Pete Ackerman | Fight Climate Change in Ways That Help Economy

SCV Voices: Guest Commentary
SCV Voices: Guest Commentary

Most people are concerned about all the negative effects of climate change, a recent Yale survey found. Large majorities of voters support policies to reduce carbon pollution and promote clean energy, and this support is often across party lines.

The survey was conducted in December by Yale and George Mason Universities, polling a nationally representative sample of registered voters across the political spectrum. The survey found large majorities of NPR, MSNBC and CNN audiences are either alarmed or concerned about global warming. 

I was pleased to also see 57% of Fox News audiences are alarmed, concerned, or cautious about global warming, versus only 36% who are doubtful or dismissive.

Even Santa Clarita’s conservative U.S. Rep. Mike Garcia said he’s concerned about global warming when meeting with some of our Santa Clarita chapter of Citizens Climate Lobby last August. CCL is a nationwide nonprofit advocating for bipartisan ways to fight climate change.

Many people believe, however, that tackling climate change will hurt our economy. 

I used to believe this was a price to be paid to leave a livable world to my kids and grandkids. An economic analysis out of Columbia University in New York, however, found that the clean energy fight can also improve our economy if done right. The key is to use market-based solutions rather than regulations.

Noah Kaufman led this economic analysis on impacts of a carbon fee. He is a professor at Columbia University’s Center on Global Energy Policy, and a leading independent expert on climate policies. Columbia’s analysis found that a range of carbon fees, assessed on producers against the carbon dioxide emissions of their fuels, would significantly lower greenhouse gas emissions.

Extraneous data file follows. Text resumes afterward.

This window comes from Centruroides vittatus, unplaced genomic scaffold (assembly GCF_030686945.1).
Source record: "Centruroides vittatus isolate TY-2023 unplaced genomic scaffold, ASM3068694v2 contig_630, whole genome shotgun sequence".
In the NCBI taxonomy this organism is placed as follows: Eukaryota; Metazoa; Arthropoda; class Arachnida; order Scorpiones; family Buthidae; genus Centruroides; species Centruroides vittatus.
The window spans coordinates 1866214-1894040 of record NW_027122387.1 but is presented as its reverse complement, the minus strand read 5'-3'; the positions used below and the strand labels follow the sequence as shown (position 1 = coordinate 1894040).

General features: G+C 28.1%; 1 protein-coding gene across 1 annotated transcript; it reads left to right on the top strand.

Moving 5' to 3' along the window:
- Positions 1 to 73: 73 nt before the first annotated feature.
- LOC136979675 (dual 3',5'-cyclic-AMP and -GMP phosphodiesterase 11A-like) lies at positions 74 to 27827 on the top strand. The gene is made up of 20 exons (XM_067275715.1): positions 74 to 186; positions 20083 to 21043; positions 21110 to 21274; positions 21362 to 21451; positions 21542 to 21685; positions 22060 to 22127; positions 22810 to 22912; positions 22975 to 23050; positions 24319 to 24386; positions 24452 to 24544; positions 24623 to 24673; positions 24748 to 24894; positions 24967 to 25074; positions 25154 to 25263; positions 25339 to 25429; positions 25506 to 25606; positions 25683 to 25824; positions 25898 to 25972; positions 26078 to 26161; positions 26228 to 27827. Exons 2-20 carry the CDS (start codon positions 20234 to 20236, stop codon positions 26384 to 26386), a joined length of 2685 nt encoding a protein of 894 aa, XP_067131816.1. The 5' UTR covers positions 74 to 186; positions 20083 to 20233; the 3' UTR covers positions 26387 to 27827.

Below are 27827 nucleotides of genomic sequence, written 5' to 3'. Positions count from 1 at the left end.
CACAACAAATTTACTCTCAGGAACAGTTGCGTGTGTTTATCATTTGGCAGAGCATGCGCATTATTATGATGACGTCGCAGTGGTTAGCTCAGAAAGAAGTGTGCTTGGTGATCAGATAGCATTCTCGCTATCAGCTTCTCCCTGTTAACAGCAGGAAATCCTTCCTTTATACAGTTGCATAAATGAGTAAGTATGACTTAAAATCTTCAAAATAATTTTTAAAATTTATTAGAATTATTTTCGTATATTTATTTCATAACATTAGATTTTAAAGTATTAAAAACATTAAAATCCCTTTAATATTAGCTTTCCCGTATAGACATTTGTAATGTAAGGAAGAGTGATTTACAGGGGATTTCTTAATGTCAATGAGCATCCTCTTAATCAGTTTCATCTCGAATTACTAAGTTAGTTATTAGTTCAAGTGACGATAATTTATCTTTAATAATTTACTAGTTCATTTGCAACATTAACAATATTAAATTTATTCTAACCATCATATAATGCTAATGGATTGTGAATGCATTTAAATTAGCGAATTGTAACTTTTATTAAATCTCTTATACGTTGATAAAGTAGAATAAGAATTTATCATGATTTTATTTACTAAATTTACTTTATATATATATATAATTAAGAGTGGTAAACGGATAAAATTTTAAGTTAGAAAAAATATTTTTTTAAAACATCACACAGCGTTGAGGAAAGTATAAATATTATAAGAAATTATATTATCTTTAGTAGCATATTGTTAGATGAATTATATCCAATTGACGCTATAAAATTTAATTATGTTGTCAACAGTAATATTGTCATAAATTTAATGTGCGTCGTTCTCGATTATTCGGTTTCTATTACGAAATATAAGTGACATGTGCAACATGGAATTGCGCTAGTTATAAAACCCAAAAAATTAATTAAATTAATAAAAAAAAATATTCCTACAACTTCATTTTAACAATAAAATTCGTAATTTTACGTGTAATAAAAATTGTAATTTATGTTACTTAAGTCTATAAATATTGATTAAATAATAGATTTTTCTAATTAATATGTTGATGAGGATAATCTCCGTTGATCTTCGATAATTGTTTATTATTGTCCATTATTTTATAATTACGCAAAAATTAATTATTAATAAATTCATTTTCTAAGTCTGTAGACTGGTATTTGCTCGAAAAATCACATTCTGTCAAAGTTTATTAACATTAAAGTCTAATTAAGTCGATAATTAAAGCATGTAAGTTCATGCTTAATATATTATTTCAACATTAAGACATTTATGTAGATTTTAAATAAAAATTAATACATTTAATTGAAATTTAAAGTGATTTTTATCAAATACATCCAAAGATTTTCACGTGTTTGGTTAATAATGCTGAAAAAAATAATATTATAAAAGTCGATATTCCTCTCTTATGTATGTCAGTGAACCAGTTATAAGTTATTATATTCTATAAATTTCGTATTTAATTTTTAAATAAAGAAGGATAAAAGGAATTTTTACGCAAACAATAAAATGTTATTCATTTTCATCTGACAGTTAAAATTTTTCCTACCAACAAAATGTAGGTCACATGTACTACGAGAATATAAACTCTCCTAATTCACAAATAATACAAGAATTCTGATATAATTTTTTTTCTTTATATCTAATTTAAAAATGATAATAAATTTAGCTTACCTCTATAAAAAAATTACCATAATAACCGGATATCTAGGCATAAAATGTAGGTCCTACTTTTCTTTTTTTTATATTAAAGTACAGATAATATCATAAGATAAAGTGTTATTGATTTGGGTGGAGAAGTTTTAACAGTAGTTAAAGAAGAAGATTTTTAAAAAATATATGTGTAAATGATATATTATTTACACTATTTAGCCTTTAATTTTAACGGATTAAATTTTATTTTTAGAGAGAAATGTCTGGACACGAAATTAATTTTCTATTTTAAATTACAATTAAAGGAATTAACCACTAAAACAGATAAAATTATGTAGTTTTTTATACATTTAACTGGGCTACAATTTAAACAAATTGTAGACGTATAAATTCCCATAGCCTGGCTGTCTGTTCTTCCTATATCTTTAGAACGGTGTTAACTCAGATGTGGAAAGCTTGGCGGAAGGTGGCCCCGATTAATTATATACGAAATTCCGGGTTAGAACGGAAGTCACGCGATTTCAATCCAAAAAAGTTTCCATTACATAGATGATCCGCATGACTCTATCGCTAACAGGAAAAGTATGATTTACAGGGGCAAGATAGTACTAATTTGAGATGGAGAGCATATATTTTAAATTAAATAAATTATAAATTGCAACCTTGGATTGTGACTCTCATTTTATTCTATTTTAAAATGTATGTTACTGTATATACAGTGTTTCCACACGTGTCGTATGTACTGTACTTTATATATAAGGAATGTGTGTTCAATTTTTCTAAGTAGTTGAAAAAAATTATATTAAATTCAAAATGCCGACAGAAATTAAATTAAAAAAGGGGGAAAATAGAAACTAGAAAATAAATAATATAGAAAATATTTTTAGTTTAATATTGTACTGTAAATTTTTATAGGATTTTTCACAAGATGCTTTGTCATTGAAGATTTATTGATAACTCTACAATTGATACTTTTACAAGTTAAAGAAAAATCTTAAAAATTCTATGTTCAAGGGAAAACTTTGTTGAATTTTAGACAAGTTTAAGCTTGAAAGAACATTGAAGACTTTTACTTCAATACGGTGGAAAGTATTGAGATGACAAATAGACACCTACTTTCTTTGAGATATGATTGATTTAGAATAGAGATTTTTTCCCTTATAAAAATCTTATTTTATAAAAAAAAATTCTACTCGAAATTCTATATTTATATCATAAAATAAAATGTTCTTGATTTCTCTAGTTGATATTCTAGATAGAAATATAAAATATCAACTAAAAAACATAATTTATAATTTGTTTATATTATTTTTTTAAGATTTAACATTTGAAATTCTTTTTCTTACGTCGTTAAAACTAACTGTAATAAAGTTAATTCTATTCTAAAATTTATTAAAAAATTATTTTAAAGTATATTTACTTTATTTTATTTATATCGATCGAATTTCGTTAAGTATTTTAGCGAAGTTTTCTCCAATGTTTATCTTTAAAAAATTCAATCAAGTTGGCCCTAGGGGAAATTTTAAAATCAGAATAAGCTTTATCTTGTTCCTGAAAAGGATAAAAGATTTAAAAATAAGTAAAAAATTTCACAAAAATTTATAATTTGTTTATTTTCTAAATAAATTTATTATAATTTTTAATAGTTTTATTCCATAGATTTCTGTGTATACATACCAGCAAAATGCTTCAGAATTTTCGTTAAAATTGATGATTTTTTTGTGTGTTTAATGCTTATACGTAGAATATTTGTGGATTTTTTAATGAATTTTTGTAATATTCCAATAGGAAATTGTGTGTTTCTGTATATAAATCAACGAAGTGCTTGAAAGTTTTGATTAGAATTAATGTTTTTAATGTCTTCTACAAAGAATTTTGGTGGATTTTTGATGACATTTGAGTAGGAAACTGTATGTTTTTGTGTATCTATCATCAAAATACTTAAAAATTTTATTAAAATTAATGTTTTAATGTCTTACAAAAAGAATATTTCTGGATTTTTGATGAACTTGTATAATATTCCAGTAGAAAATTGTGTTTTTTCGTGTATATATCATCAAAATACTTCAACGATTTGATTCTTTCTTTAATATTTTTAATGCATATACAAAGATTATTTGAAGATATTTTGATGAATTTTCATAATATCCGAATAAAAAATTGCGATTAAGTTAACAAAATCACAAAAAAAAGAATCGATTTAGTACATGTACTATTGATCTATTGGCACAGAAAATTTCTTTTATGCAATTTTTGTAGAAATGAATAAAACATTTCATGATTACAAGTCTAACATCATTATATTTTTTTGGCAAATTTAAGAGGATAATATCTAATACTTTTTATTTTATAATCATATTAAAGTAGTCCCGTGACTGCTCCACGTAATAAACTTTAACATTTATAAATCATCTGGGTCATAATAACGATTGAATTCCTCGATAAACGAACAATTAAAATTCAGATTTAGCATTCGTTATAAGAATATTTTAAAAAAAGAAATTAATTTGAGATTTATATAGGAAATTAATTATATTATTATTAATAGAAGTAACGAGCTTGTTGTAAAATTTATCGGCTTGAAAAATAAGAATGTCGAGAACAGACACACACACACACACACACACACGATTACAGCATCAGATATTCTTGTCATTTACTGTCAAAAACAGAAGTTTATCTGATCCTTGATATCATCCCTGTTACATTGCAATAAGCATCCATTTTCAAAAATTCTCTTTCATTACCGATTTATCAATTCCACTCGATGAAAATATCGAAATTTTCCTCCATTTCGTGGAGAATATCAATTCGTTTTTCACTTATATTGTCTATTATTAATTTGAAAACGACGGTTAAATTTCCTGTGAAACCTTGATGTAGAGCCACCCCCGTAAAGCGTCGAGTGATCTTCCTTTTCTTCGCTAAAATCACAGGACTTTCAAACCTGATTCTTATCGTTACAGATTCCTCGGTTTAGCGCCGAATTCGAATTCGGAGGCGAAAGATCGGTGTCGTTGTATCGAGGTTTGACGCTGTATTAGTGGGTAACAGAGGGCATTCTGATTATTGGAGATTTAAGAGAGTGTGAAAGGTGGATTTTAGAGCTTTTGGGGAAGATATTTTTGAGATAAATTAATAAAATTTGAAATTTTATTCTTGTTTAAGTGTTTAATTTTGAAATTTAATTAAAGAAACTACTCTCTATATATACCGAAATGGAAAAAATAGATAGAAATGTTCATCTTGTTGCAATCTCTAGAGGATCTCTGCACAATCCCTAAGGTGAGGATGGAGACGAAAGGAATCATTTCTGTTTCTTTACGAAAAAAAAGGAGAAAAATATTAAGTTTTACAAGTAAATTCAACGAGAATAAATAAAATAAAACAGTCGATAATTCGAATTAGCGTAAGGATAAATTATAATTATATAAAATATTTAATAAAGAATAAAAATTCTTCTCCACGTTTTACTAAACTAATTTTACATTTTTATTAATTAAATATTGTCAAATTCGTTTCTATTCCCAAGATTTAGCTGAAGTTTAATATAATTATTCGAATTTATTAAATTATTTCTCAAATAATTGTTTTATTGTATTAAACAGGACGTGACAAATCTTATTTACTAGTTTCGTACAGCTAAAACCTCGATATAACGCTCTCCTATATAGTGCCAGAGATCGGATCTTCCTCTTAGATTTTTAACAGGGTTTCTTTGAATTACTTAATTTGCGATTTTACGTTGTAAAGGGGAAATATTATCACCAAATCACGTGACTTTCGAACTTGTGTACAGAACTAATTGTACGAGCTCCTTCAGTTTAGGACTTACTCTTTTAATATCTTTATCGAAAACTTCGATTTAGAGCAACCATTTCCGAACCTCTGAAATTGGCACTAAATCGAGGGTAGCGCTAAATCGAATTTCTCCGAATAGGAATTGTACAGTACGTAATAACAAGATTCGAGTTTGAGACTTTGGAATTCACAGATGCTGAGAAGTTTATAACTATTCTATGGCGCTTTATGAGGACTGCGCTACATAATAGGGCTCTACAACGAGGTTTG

A fee of $50 per ton, for example, would lower U.S. GHG by 3.2% per year. (Fifty dollars per ton is considered a moderate fee; 3.2% per year is considered a substantial reduction, and it would be compounded annually.) 

They found 80% of the reduction would be in electricity power generation, since an array of clean energy technologies exist in this sector to facilitate immediate CO2 reductions.

The Columbia analysis also ran economic models on various ways to use the revenue from a carbon fee. These predicted the economic effects would be small — less than 0.5% of gross domestic product annually across all scenarios. 

Significantly, if the revenue is returned to people as a dividend to reduce payroll taxes, a carbon fee will increase U.S. GDP! This was true over both the five- and 10-year horizons modeled.

The analysis also noted that a simple carbon fee would allow reducing many government regulations that would become redundant to the fee. In order to not disadvantage U.S. manufacturers, they fairly applied the carbon fee to imports, also. 

A U.S. carbon fee on imports would likely encourage trading partners to implement similar policies. This is good news, since climate change is a global problem that needs global solutions.

We now clearly understand climate change leads to more extreme weather. Heat waves get hotter, cold gets colder, wet weather gets wetter, and droughts get dryer. 

We’ve also learned that Arctic regions have seen by far the most warming of any area. Some scientists believe that Arctic warming may have created an unstable situation for the winter path of the jet stream. 

This could have been what allowed the jet stream to change course, bringing extreme cold down to Texas. As widely reported, Texas’ electricity grid, and other energy systems, were not resilient to cold weather.

Per the Yale survey, 84% of voters support modernizing electrical grids, and 88% support incentives to make buildings more energy-efficient. A carbon fee would provide that incentive, and the dividend could provide the money. 

Furthermore, 82% of voters support rebates for energy-efficient vehicles and solar panels. A carbon fee would also provide this incentive, and people could decide what to use their dividend for.

CCL has always focused on reducing CO2 emissions and insisted that all revenues from a carbon fee be returned to the American people. As the late Republican George Schultz stated, “. . . it’s not a tax if the government doesn’t keep the money.”

A price on carbon emissions is also supported by the U.S. Chamber of Commerce, the Business Roundtable, and even the American Petroleum Institute. 

Congressman Garcia should cosponsor carbon fee and dividend legislation as the best way to keep a livable world and improve our economy without excessive regulations. If you agree, please let him know!

Pete Ackerman is an engineer and member of the Santa Clarita chapter of Citizens Climate Lobby.

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